This video is called Microsoft to buy Skype in $8.5bn deal.
By Mike Ingram:
Microsoft and the future of Skype
16 May 2011
The announcement Tuesday May 10 that Microsoft paid $8.5 billion for the online voice and video service, Skype, has prompted much speculation as to Microsoft’s motives and the future of the Skype service.
By any estimate, the deal was overpriced for a company that last year made a net loss of $7 million on revenues of $860 million. The projected Initial Public Offering for Skype was estimated at 50 percent less than what Microsoft paid for the service. This is Microsoft’s largest ever acquisition but still represents a small fraction of the software giant’s massive wealth. Microsoft has a net worth of around $220 billion.
Skype was first launched in 2003 by software developers Niklas Zennström and Janus Friis. The two had previously developed the peer-to-peer file-sharing service Kazaa. Skype is based on the same underlying technology, which allows the service to utilize the power of user’s computers rather than investing in expensive server technology.
The ability to make international voice calls from computer to computer, and later to landlines, independently of the telecommunication giants proved instantly attractive. Skype had 50,000 registered users by September 2005, doubling that figure to 100,000 by April 2006. Today, an estimated 170 million people worldwide are Skype users. By 2010, Skype was said to be responsible for a quarter of all international telephone calls.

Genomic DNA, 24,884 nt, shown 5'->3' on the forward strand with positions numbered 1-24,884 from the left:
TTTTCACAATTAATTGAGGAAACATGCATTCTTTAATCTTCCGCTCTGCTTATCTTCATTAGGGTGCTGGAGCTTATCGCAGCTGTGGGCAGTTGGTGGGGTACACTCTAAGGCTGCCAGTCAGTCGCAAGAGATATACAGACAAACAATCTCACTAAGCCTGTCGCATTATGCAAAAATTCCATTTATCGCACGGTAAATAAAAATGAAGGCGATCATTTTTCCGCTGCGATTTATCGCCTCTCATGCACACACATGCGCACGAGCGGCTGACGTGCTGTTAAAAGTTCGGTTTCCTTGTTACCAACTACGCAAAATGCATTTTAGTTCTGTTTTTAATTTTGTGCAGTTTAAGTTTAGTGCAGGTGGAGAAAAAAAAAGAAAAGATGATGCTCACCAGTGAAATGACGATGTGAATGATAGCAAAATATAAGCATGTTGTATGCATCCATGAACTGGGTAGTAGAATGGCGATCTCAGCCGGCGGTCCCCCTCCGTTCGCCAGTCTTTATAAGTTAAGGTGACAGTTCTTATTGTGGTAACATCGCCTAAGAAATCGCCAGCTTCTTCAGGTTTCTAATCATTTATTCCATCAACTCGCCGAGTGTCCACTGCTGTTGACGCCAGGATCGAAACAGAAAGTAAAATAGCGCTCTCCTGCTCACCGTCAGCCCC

Skype’s overwhelming success made it an early target of corporations seeking ways to capitalize on the user base. Online auction site eBay bought Skype for $2.6 billion in 2005 with a view to integrating it into its auction services. The integration never happened, and in 2009 eBay sold 70 percent of Skype to an investment group that included former founder of Netscape, Marc Andreessen. The 70 percent stake was valued at $2.75 billion.
The purchase by Microsoft poses a real threat to democracy and the free exchange of ideas. What has become an essential utility for millions of people is now controlled by one of the world’s largest corporations, and one that has a record of subverting technological advances in the interests of maintaining its own monopoly. (See, “The Microsoft law suit, software development and the capitalist market“)
It is not yet clear how Microsoft intends to make a profit out of the Skype technology, or if Skype will go the way of so many previous purchases by the company, including Groove, Placeware, Massive, LinkExchange and WebTV, all of which were shut down.
Bill Gates: here.
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